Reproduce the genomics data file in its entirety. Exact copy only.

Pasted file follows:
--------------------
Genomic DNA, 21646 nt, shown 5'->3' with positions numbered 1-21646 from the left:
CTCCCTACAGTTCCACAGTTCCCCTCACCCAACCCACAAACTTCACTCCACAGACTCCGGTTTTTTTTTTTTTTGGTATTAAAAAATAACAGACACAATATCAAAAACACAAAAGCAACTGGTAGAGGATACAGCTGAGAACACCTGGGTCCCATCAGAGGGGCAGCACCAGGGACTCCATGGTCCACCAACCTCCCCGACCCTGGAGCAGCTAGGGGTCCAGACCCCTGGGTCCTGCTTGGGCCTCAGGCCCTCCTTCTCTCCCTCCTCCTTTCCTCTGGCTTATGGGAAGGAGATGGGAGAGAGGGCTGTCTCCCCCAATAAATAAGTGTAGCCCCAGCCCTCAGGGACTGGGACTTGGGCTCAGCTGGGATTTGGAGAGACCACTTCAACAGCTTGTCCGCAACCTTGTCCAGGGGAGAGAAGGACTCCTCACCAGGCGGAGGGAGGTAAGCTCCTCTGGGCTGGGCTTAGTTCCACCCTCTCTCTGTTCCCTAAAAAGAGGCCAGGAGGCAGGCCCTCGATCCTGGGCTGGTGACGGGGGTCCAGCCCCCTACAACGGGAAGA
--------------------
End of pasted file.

Genomic DNA, 21646 nt, shown 5'->3' with positions numbered 1-21646 from the left:
CTCCCTACAGTTCCACAGTTCCCCTCACCCAACCCACAAACTTCACTCCACAGACTCCGGTTTTTTTTTTTTTTGGTATTAAAAAATAACAGACACAATATCAAAAACACAAAAGCAACTGGTAGAGGATACAGCTGAGAACACCTGGGTCCCATCAGAGGGGCAGCACCAGGGACTCCATGGTCCACCAACCTCCCCGACCCTGGAGCAGCTAGGGGTCCAGACCCCTGGGTCCTGCTTGGGCCTCAGGCCCTCCTTCTCTCCCTCCTCCTTTCCTCTGGCTTATGGGAAGGAGATGGGAGAGAGGGCTGTCTCCCCCAATAAATAAGTGTAGCCCCAGCCCTCAGGGACTGGGACTTGGGCTCAGCTGGGATTTGGAGAGACCACTTCAACAGCTTGTCCGCAACCTTGTCCAGGGGAGAGAAGGACTCCTCACCAGGCGGAGGGAGGTAAGCTCCTCTGGGCTGGGCTTAGTTCCACCCTCTCTCTGTTCCCTAAAAAGAGGCCAGGAGGCAGGCCCTCGATCCTGGGCTGGTGACGGGGGTCCAGCCCCCTACAACGGGAAGA